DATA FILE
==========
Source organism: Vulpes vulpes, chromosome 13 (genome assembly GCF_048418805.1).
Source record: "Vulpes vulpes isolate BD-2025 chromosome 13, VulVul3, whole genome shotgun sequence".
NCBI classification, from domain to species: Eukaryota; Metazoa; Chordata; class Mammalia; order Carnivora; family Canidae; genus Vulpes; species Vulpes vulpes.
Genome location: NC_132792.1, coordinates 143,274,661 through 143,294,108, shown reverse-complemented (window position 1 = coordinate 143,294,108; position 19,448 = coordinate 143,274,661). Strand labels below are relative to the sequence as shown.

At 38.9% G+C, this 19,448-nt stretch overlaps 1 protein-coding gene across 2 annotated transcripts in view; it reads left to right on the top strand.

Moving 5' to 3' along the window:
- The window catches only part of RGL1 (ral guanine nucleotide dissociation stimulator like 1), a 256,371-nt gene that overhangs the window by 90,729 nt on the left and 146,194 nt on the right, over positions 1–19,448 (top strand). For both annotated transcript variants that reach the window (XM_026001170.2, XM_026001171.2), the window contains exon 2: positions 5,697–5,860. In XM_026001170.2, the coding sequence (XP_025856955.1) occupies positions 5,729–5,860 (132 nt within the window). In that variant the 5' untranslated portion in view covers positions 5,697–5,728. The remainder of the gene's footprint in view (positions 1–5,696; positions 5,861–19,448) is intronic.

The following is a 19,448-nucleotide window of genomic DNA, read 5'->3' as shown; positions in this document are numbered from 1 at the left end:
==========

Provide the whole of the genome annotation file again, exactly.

Source organism: Vulpes vulpes, chromosome 13 (genome assembly GCF_048418805.1).
Source record: "Vulpes vulpes isolate BD-2025 chromosome 13, VulVul3, whole genome shotgun sequence".
NCBI classification, from domain to species: Eukaryota; Metazoa; Chordata; class Mammalia; order Carnivora; family Canidae; genus Vulpes; species Vulpes vulpes.
Genome location: NC_132792.1, coordinates 143,274,661 through 143,294,108, shown reverse-complemented (window position 1 = coordinate 143,294,108; position 19,448 = coordinate 143,274,661). Strand labels below are relative to the sequence as shown.

At 38.9% G+C, this 19,448-nt stretch overlaps 1 protein-coding gene across 2 annotated transcripts in view; it reads left to right on the top strand.

Moving 5' to 3' along the window:
- The window catches only part of RGL1 (ral guanine nucleotide dissociation stimulator like 1), a 256,371-nt gene that overhangs the window by 90,729 nt on the left and 146,194 nt on the right, over positions 1–19,448 (top strand). For both annotated transcript variants that reach the window (XM_026001170.2, XM_026001171.2), the window contains exon 2: positions 5,697–5,860. In XM_026001170.2, the coding sequence (XP_025856955.1) occupies positions 5,729–5,860 (132 nt within the window). In that variant the 5' untranslated portion in view covers positions 5,697–5,728. The remainder of the gene's footprint in view (positions 1–5,696; positions 5,861–19,448) is intronic.

The following is a 19,448-nucleotide window of genomic DNA, read 5'->3' as shown; positions in this document are numbered from 1 at the left end: